Charlie:
Yes. Yes, I suppose so.

Harry:
Or are you lying?

Charlie:
I am lying to you all the time. I just say that to sound normal. Secretly, I want to hide away in a closet and just record podcasts for evermore.

Harry:
We all know you're in the closet.

Charlie:
Check the glossary, guys, for that one. I would say that I was talking to Stacey about this actually having a child, obviously, you immediately... Well, if you're a half decent one, you immediately think that they are your world and that's your issue. But I did put the analogy towards her as it it's a bit like a an old lady getting a new dog. Do you know what I mean?

Harry:
What, having kids is a bit like an old lady getting a new dog?

Charlie:
Yeah, because we've got so many... I mean, we do need to keep the demographic, right, like the population and the ageing and all that. But. We've got too many people on this planet, I think. And to have. Yeah, and to have more, it seems greedy of us. Let some nature come on, have its say. Yeah. So I feel like we don't need them that much. And so just having one is kind of like a an easy way to have a purpose in life.

Harry:
Hmm.

Charlie:
Like an old lady who's lost her way. You give her a dog. She feels like she has a purpose to get up and walk the dog and feed it and stuff. Mm hmm. Or an old man. You know, I'm not being sexist in this conversation.

Harry:
Yeah. Yeah. Thank you. Thank you. I was going to say, what about the old men who have lost their way, who've lost their marbles?

Charlie:
Yeah, well, they normally die first.

Harry:
Old men?

Charlie:
Well, women statistically live a couple of years longer than men, apparently.

Harry:
Hmm. Would you be annoyed if Stacey outlived you? I guess you wouldn't be annoyed. You'd be. You'd be dead.

Charlie:
Yeah, I'd be selfishly happy. I'd be like, ha, ha, I'm not mourning your death. I'm joking.

Harry:
Yes. You'd rather die first?

Charlie:
No, I mean, maybe. Maybe I'm so heartful. Heartful? I'm so kind that I would want it the other way. Maybe we... we do a Romeo and Juliet kind of moment when we're 89 and we...

Harry:
I would definitely pretend to take the poison. Just keep one eye open. 'Have you taken it? Have you actually taken it?'

Charlie:
And then you both do that, and you end up in a stalemate, for about 15 hours. Just one eye.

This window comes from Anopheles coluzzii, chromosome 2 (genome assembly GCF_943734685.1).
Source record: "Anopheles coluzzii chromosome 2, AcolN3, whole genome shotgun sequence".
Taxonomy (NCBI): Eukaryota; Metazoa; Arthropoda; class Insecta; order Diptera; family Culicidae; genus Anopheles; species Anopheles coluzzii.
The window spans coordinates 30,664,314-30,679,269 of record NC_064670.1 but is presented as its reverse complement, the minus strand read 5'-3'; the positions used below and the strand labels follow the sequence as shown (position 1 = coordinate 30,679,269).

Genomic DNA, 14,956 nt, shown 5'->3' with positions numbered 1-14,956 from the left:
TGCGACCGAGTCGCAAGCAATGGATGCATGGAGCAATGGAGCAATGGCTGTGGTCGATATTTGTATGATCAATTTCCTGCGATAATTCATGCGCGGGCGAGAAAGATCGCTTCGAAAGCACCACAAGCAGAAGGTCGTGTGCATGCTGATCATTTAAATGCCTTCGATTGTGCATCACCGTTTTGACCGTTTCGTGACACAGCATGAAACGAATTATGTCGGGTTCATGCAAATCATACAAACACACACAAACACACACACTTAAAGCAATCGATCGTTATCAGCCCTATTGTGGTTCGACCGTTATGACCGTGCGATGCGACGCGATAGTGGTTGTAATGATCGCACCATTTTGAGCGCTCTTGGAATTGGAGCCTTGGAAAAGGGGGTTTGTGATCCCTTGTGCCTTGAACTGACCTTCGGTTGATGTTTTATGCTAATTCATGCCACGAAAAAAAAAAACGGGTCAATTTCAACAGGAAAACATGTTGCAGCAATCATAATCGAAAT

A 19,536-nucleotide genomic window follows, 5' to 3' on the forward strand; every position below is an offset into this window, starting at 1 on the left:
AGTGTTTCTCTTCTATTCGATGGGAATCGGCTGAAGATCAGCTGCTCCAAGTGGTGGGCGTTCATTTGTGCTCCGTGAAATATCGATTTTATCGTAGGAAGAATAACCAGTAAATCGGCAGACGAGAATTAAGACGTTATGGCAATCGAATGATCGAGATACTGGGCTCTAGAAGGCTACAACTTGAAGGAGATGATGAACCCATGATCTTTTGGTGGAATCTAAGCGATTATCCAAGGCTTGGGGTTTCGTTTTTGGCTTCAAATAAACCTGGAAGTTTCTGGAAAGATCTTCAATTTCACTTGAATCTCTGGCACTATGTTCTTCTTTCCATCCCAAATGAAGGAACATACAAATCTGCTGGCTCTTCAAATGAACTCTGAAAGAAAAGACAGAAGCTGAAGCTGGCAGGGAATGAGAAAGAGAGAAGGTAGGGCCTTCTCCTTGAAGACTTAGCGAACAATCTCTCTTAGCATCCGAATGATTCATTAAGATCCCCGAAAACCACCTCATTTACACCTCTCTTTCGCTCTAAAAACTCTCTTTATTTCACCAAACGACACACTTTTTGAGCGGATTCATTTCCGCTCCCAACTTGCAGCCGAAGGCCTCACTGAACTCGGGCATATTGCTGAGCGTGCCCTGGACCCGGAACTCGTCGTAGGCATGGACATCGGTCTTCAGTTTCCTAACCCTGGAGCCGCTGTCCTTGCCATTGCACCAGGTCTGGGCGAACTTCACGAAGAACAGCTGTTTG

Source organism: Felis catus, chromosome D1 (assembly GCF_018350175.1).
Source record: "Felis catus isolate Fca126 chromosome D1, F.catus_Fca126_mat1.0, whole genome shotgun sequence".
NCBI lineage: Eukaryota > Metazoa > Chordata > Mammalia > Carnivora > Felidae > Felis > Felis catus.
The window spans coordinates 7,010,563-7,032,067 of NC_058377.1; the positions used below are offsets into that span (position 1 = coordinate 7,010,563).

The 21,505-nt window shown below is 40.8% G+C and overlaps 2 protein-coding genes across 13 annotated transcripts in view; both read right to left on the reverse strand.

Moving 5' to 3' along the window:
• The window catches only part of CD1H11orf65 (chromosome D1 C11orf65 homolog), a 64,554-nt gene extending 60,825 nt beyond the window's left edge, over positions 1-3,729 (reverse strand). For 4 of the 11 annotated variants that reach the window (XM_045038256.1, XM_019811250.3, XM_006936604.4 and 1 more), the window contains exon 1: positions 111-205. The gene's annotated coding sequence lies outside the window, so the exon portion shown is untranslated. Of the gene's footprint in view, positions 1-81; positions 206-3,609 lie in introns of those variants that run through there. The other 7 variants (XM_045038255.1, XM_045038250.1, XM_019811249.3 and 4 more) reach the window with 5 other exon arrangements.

Harry:
Yeah. Trying to kill each other. Oh, God. No, I think I see what you're saying there. Yeah. Having kids definitely gives purpose to your life. Yeah, and I think a lot of people do it for that reason. We like to feel like life is building towards something, don't we? That we're always progressing and developing and. Yeah. We're building up to something big, which is, well, our death, really, but a way of having family around us, I guess, it's a good way of shielding us from the inevitable death. And it's, you know. Yeah, it's a way for us to kind of live on through something else. So I think maybe that's why people want to have kids. And it does give you... Definitely gives your life purpose. Absolutely. It's so... I... Right now in my life, I'm really enjoying being an uncle. For some reason, the last six months like or four months maybe - since becoming single, actually. I value being an uncle like above most things right now. I love spending time with my niece and nephew, especially my niece. She's just she is so cute and I like my heart just melts when I see her and I see I see it. Yeah. No I love Fred to bits as well, my nephew.

Charlie:
Hello Fred. Go away. Yeah.

Harry:
Is Molly coming today, or...? You know. It's... I love, I love seeing them and I see why Luke and Kay, my brother and his wife, they want to to have kids. I definitely see it.

Charlie:
And thinking about going forward without kids, that would, you know, I'm ten years into my relationship. I don't think we can do many more years without getting bored of each other unless there's a new challenge.

Harry:
Yeah, that's it. That's it. Yeah.

Charlie: